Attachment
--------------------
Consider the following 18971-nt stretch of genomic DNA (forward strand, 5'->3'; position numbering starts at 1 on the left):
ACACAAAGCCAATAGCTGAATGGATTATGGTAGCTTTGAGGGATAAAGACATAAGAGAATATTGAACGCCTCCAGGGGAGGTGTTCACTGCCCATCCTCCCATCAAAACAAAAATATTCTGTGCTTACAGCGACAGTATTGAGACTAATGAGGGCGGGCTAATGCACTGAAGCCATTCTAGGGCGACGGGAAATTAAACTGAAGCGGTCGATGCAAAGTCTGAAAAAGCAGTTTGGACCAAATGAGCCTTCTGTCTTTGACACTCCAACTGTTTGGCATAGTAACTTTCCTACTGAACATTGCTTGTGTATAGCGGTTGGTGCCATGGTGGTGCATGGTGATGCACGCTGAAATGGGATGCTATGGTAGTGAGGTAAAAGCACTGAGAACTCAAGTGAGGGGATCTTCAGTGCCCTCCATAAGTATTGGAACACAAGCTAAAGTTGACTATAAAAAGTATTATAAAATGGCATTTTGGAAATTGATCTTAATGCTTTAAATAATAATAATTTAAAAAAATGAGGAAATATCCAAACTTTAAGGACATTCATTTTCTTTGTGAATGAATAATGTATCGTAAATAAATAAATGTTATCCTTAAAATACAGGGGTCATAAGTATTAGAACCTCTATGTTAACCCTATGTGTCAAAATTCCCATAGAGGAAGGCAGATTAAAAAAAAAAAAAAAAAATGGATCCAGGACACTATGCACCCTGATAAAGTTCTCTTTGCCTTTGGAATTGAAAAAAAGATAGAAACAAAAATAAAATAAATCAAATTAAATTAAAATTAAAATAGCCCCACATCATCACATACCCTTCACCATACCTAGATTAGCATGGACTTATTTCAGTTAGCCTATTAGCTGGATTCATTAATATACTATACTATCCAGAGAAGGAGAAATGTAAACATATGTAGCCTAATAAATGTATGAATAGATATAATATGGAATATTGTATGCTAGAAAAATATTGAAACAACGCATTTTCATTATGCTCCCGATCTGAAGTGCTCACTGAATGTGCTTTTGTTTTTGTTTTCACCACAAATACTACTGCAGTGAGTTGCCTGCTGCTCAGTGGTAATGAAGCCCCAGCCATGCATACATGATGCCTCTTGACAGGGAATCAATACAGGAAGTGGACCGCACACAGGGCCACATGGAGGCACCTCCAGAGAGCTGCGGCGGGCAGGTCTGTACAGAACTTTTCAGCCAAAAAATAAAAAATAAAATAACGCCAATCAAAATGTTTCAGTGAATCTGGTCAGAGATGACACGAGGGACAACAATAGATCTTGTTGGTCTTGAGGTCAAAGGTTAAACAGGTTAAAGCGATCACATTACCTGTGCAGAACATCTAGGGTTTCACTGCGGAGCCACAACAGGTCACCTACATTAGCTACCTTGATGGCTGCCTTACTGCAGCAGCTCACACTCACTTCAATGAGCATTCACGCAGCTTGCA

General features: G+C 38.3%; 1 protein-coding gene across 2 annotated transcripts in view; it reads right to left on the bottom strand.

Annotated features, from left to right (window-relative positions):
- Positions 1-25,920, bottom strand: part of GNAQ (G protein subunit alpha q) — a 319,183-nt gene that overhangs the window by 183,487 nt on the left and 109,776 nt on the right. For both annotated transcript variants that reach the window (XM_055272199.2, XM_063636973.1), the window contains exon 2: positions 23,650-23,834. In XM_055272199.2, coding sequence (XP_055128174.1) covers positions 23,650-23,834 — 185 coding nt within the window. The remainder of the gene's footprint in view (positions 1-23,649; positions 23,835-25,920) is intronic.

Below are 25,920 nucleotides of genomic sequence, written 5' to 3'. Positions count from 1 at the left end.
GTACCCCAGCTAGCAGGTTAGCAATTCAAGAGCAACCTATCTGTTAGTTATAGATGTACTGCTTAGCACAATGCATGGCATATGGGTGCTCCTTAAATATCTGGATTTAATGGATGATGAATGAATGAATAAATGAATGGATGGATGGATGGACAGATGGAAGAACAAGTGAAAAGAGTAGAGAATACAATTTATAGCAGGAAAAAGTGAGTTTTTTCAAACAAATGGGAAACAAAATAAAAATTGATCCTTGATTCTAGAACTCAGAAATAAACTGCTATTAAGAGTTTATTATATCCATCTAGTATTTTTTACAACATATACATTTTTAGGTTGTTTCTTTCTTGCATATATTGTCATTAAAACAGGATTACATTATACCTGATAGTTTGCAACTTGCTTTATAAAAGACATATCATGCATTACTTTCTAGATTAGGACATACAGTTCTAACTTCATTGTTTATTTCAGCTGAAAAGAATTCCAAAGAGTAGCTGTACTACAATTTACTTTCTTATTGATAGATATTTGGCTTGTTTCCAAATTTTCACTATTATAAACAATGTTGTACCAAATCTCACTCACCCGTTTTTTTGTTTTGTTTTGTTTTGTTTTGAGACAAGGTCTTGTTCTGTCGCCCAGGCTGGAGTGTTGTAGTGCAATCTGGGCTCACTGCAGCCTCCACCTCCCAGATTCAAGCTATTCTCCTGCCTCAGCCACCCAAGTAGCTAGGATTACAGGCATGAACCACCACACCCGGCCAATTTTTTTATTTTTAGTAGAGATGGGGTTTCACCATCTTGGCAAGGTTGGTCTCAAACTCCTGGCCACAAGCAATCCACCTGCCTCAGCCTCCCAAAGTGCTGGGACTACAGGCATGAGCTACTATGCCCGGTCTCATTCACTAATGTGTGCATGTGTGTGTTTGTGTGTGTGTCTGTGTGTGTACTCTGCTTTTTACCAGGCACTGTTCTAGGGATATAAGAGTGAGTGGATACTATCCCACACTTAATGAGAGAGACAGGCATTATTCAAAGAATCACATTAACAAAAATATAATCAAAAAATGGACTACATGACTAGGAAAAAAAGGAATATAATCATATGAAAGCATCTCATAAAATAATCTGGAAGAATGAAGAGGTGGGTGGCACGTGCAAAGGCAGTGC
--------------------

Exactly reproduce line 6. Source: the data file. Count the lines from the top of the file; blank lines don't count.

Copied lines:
Below are 25,920 nucleotides of genomic sequence, written 5' to 3'. Positions count from 1 at the left end.